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Scholarly Introduction

Contributed Scholarly Introduction: graingerjames-westindiadiseases-1802

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graingerjames-westindiadiseases-1802

Scholarly Introduction

James Grainger (c. 1721 – 1767) a Scottish doctor, poet, and translator first published An Essay on the More Common West-Indian Diseases; in 1764. Grainger’s Essay covers a wide range of topics but primarily deals with the care and treatment of slaves in the Caribbean by using “remedies which that country itself produces” (i). The work’s intended audience was the “managers of slaves in the sugar islands,” but it was also widely utilized by “physicians and surgeons in that country” (Wright vi). Grainger received his M.D at Edinburgh University in 1753 and subsequently relocated to the West Indies (St. Kitts) in 1759 (Wright 1802).

Grainger’s Essay argues that those responsible for the management of slaves “treat them in a more scientific manner than has hitherto been generally practiced,” and outlines this philosophy by dividing the work into four parts. Parts one and two examine methods of choosing and treating new slaves. Part three discusses less common diseases such leprosy, elephantiasis, “the Joint-Evil,” Yaws, Ulcers and other illnesses along with their respective cures. The final section of the Essay outlines general observations regarding some best practices regarding slaves’ food, clothing, housing, and includes a list of medicine that “no plantations ought ever to be without” (iv).

According to Thomas Krise, Grainger’s Essay became the standard reference work for West Indian diseases and treatment immediately after its publication. The same Edinburgh publishing house, Mundell & Son, printed a second edition of Grainger’s Essay in 1802, which contains “Practical Notes, And a Linnaean Index” supplemented by William Wright, M.D.F.R.S. Physician to His Majesty’s Forces. Scholars cite Grainger’s Essay as the first Anglophone work in the Caribbean devoted to the diseases of the West-Indies, as well as one of the first works of literature that discusses the “management” of slaves. Grainger’s Essay has been cited by numerous scholars studying topics such as epidemiology, the history of plantation management and slave life, historical advocates of slavery, and ecology (see: Dumas 2013; Eugėnio 2009; Kipple 2002; LeTexier 2013; Thomas 2006). For Further information on James Grainger and his works see the secondary bibliography, attached below.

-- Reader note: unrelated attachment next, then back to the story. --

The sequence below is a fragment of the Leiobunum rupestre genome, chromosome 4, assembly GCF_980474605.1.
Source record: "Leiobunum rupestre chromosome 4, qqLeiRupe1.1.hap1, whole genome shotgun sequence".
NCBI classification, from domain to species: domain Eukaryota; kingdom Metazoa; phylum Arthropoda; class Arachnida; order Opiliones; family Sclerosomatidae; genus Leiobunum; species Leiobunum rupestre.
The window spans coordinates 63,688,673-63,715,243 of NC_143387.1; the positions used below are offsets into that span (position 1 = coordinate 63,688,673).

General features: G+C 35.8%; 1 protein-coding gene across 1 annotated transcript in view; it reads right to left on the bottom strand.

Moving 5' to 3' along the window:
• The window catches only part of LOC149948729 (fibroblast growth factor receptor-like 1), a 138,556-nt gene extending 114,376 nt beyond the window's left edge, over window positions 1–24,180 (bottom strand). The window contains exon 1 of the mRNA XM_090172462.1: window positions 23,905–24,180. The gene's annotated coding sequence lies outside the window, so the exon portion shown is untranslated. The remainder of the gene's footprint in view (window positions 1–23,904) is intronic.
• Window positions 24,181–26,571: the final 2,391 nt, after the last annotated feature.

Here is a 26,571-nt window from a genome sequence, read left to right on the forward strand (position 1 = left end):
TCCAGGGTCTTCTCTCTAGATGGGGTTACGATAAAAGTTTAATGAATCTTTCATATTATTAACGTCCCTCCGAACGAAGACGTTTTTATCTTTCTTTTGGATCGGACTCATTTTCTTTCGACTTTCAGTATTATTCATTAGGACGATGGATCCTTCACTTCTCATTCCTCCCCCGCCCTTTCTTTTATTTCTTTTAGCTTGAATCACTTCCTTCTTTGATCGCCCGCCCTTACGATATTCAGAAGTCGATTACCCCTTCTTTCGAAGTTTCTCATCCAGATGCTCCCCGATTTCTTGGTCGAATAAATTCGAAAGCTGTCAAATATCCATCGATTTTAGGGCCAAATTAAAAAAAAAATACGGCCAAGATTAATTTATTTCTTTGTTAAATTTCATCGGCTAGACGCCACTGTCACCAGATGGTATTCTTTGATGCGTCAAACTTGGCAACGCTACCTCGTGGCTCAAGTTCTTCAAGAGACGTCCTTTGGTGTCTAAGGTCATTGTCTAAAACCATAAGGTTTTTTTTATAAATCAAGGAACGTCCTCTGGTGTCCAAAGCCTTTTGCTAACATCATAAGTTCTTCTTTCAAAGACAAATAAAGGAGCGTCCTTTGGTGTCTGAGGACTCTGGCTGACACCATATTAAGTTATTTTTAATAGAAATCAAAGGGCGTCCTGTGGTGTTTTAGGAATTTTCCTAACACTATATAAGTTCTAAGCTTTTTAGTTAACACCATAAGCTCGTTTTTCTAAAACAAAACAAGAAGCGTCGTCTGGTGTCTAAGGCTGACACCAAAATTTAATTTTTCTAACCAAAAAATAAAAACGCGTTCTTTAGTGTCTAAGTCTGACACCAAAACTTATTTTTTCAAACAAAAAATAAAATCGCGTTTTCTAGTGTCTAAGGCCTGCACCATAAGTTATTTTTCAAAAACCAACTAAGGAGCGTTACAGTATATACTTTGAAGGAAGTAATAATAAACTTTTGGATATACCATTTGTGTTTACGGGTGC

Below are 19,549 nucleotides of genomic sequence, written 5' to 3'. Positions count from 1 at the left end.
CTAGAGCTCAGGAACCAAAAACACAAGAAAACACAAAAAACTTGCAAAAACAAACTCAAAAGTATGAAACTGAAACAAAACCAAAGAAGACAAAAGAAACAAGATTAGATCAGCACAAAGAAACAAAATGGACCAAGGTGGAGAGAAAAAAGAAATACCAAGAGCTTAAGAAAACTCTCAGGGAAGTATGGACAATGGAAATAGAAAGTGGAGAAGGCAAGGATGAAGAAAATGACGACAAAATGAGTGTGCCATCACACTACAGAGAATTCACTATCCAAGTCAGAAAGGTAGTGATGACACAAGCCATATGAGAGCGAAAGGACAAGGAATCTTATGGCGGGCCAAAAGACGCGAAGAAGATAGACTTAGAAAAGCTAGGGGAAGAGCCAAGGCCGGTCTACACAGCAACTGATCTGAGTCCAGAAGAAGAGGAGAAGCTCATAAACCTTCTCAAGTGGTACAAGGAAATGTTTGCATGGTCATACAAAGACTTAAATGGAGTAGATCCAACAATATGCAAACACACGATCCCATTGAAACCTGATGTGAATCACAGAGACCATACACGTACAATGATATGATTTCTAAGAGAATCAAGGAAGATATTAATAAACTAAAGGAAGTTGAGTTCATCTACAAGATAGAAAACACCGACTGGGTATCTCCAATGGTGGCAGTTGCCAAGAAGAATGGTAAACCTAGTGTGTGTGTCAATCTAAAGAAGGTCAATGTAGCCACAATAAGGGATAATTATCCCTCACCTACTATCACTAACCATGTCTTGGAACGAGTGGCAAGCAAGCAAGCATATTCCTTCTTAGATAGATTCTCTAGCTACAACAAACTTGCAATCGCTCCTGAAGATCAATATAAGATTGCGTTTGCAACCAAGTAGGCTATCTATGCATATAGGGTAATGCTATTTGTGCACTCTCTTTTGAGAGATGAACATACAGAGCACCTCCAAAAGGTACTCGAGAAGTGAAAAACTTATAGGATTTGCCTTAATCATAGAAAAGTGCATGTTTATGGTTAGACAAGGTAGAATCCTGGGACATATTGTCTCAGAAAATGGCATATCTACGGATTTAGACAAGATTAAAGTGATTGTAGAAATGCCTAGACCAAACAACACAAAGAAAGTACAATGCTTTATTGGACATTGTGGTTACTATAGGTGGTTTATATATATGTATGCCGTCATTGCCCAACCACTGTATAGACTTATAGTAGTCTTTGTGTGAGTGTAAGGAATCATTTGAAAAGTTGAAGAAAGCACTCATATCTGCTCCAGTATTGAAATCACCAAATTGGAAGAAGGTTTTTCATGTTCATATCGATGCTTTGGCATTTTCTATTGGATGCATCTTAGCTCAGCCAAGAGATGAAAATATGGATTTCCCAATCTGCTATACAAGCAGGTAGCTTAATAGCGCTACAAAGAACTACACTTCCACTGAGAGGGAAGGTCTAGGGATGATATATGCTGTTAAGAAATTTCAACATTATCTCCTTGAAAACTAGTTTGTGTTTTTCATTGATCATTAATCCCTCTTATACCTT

Notes

Bibliography

Works Cited

Dumas, Paula. Defending the slave trade and slavery in Britain in the Era of Abolition, 1783-1833, University of Edinburgh, 2013.

Eugênio, Alisson. "Enlightenment, slavery and slaves' health conditions in the New World." Varia Historia vol. 25 no. 41, 2009, pp. 227-244.

Grainger, James and William Wright. An Essay on the More Common West-India Diseases: And the Remedies which that Country Itself Produces; to which are Added, Some Hints on the Management, &c. of Negroes. Mundell & Son, and Longman & Rees, 1802.

Kiple, Kenneth F. The Caribbean slave: a biological history. Cambridge University Press, 2002.

Le Texier, Thibault. "The first systematized uses of the term ‘management’ in the eighteenth and nineteenth centuries." Journal of Management History vol. 19 no. 2, 2013, pp. 189-224.

Thomas W. Krise (ed.), Caribbeana: An Anthology of English Literature of the West Indies, 1657-1777, 1999.

Thomas, Steven. "Doctoring Ideology: James Grainger's The Sugar Cane and the Bodies of Empire." Early American Studies: An Interdisciplinary Journal vol. 4 no. 1, 2006, pp. 78-111.

Secondary Bibliography

Goodwin, Gordon. “Grainger, James (1721x4–1766).” Oxford Dictionary of National Biography. Oxford: OUP, 2004.

David S. Shields, Oracles of Empire: Poetry, Politics and Commerce in British America, 1690-1750, University of Chicago Press, 1990.

 

 

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Keywords

Diseases, Epidemiology, James Grainger, Medicine, Saint Kitts, Slavery, Slave Trade, West Indies, William Wright,

Cite this Introduction

Medina, David. An Introduction to James Grainger's An Essay on the More Common West-India Diseases. (1764): The Early Caribbean Digital Archive. Boston: Northeastern University Digital Repository Service. 2016.

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PhD student at Northeastern University